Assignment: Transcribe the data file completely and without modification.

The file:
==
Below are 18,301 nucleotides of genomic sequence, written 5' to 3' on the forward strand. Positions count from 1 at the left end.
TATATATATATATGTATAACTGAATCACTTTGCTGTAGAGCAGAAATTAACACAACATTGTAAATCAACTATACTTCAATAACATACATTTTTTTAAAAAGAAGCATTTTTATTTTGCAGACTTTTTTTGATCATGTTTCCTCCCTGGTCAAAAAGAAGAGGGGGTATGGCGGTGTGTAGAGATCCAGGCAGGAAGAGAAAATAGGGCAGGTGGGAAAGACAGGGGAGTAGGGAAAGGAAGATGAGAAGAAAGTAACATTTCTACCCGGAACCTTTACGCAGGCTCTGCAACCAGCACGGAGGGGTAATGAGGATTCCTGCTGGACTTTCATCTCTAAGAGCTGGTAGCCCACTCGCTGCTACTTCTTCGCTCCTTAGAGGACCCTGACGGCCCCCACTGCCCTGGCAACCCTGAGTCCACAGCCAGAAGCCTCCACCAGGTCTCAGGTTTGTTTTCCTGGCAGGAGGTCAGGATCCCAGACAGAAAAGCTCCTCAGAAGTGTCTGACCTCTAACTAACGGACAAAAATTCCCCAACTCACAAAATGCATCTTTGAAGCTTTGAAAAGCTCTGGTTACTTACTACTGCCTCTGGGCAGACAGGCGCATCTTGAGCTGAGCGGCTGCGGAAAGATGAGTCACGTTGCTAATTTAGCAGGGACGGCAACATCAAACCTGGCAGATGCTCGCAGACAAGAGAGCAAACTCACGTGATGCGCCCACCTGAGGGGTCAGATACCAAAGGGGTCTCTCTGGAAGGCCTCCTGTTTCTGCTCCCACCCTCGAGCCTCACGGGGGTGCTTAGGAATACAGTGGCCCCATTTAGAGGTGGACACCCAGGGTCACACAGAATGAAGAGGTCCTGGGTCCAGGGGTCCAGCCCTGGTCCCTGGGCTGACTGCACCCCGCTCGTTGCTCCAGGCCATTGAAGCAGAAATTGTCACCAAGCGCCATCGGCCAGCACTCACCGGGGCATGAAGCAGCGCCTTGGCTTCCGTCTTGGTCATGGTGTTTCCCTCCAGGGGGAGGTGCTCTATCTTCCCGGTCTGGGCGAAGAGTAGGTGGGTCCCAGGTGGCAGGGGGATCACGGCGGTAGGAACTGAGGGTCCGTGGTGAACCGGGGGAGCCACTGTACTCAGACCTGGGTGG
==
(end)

Below are 18,301 nucleotides of genomic sequence, written 5' to 3' on the forward strand. Positions count from 1 at the left end.
TATATATATATATGTATAACTGAATCACTTTGCTGTAGAGCAGAAATTAACACAACATTGTAAATCAACTATACTTCAATAACATACATTTTTTTAAAAAGAAGCATTTTTATTTTGCAGACTTTTTTTGATCATGTTTCCTCCCTGGTCAAAAAGAAGAGGGGGTATGGCGGTGTGTAGAGATCCAGGCAGGAAGAGAAAATAGGGCAGGTGGGAAAGACAGGGGAGTAGGGAAAGGAAGATGAGAAGAAAGTAACATTTCTACCCGGAACCTTTACGCAGGCTCTGCAACCAGCACGGAGGGGTAATGAGGATTCCTGCTGGACTTTCATCTCTAAGAGCTGGTAGCCCACTCGCTGCTACTTCTTCGCTCCTTAGAGGACCCTGACGGCCCCCACTGCCCTGGCAACCCTGAGTCCACAGCCAGAAGCCTCCACCAGGTCTCAGGTTTGTTTTCCTGGCAGGAGGTCAGGATCCCAGACAGAAAAGCTCCTCAGAAGTGTCTGACCTCTAACTAACGGACAAAAATTCCCCAACTCACAAAATGCATCTTTGAAGCTTTGAAAAGCTCTGGTTACTTACTACTGCCTCTGGGCAGACAGGCGCATCTTGAGCTGAGCGGCTGCGGAAAGATGAGTCACGTTGCTAATTTAGCAGGGACGGCAACATCAAACCTGGCAGATGCTCGCAGACAAGAGAGCAAACTCACGTGATGCGCCCACCTGAGGGGTCAGATACCAAAGGGGTCTCTCTGGAAGGCCTCCTGTTTCTGCTCCCACCCTCGAGCCTCACGGGGGTGCTTAGGAATACAGTGGCCCCATTTAGAGGTGGACACCCAGGGTCACACAGAATGAAGAGGTCCTGGGTCCAGGGGTCCAGCCCTGGTCCCTGGGCTGACTGCACCCCGCTCGTTGCTCCAGGCCATTGAAGCAGAAATTGTCACCAAGCGCCATCGGCCAGCACTCACCGGGGCATGAAGCAGCGCCTTGGCTTCCGTCTTGGTCATGGTGTTTCCCTCCAGGGGGAGGTGCTCTATCTTCCCGGTCTGGGCGAAGAGTAGGTGGGTCCCAGGTGGCAGGGGGATCACGGCGGTAGGAACTGAGGGTCCGTGGTGAACCGGGGGAGCCACTGTACTCAGACCTGGGTGG